An eminent merchant, and one of the most popular Lord Provosts that Glasgow ever had. At this time he resided in the second floor of an old tenement in Argyle Street; and yet he was rather proud of himself as a provost. On one occasion, while apologizing for some mistake on the part of an official, his lordship said, “even I myself have made a mistake!” a saying that was not soon forgotten. Mr Colquhoun was the originator of the Chamber of Commerce, in 1783; and in 1789 he settled in London, where he became Chief Police Magistrate of the metropolis.
Was appointed Professor of Divinity in the College about 1783; and his lectures were considered remarkable for their learning, liberality, and prolixity. One of his students, on being asked what he had heard during a certain session, replied, “The illustration of an attribute and a half;” while a second youth remarked that the Doctor had “hung nearly the whole session on one horn of the altar!” Dr. Findlay had a thin, attenuated figure; but his appearance was venerable and striking, especially on the streets, as he was invariably dressed in clerical attire, surmounted by a cocked hat and a full storied wig. He died in 1814, at the great age of ninety-three.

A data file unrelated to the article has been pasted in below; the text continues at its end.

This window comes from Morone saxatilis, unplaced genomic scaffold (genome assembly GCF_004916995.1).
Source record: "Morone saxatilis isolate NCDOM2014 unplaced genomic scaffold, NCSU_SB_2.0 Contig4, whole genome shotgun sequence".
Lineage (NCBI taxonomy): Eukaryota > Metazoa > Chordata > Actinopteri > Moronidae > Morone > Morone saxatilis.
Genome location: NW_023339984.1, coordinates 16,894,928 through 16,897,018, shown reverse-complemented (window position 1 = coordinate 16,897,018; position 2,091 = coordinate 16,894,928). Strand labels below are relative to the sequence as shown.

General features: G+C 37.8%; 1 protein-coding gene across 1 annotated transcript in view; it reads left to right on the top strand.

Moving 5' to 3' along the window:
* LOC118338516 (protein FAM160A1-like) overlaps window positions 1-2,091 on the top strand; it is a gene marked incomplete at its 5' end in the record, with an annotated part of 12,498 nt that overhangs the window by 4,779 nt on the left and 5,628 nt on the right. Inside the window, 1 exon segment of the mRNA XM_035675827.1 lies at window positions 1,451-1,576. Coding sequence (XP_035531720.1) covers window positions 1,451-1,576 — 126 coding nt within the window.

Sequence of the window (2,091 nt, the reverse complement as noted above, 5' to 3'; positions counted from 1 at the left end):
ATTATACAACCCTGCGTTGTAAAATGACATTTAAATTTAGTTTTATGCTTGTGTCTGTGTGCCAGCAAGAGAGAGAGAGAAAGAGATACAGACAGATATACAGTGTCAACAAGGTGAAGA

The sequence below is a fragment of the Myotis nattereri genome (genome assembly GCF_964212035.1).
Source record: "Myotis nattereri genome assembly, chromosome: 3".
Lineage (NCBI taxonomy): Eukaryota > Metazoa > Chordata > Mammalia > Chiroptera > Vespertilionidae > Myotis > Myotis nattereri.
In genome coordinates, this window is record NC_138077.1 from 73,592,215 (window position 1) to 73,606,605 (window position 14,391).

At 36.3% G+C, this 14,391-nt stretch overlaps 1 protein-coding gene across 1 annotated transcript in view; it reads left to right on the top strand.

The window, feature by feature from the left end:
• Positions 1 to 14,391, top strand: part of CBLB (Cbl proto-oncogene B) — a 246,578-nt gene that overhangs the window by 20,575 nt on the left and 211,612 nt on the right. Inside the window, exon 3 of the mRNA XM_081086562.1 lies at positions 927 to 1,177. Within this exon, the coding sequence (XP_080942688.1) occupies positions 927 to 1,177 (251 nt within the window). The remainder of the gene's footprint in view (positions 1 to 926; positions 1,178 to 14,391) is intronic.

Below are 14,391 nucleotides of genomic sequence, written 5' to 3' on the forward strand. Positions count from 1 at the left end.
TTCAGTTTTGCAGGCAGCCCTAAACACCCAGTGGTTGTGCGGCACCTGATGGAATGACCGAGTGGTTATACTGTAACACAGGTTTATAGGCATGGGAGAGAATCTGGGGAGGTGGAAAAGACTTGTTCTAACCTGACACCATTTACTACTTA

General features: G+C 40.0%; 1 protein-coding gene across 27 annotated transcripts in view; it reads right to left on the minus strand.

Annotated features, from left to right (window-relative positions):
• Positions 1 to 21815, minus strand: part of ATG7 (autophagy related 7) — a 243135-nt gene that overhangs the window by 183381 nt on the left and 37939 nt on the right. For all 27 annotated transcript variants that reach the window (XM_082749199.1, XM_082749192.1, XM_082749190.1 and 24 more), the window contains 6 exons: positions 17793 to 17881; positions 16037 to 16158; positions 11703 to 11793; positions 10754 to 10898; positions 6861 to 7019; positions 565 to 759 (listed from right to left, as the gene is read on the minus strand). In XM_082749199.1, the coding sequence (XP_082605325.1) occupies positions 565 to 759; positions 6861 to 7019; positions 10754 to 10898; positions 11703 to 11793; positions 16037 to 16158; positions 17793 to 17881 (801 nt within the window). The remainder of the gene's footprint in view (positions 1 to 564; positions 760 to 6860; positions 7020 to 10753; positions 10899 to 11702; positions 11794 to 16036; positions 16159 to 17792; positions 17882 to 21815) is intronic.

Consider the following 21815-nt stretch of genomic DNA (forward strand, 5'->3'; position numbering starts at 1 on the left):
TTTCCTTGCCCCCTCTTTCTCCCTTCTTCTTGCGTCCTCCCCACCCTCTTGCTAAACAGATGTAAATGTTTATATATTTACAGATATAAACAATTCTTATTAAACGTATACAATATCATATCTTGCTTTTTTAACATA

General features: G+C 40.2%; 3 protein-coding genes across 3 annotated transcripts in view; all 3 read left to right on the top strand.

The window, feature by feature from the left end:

An engraver in the second flat of Craig’s Land, at the head of the Old Wynd, was the father of the late Provost Lumsden, and grandfather of our present chief Magistrate. In 1797, James Lumsden, junior, was erected a knight companion of the “Coul Club,” under the title of Sir Christopher Copperplate.
Was a merchant bailie in 1787, and Lord Provost of the city in 1790. It was chiefly through the exertions of Mr. M’Dowall that the Royal Infirmary was erected, and the industrial prison, or Bridewell, established in the city. It was also during his reign that the Trades’ Hall was built, and the Flesher’s Haugh, as well as John King’s Park, was added to the Green.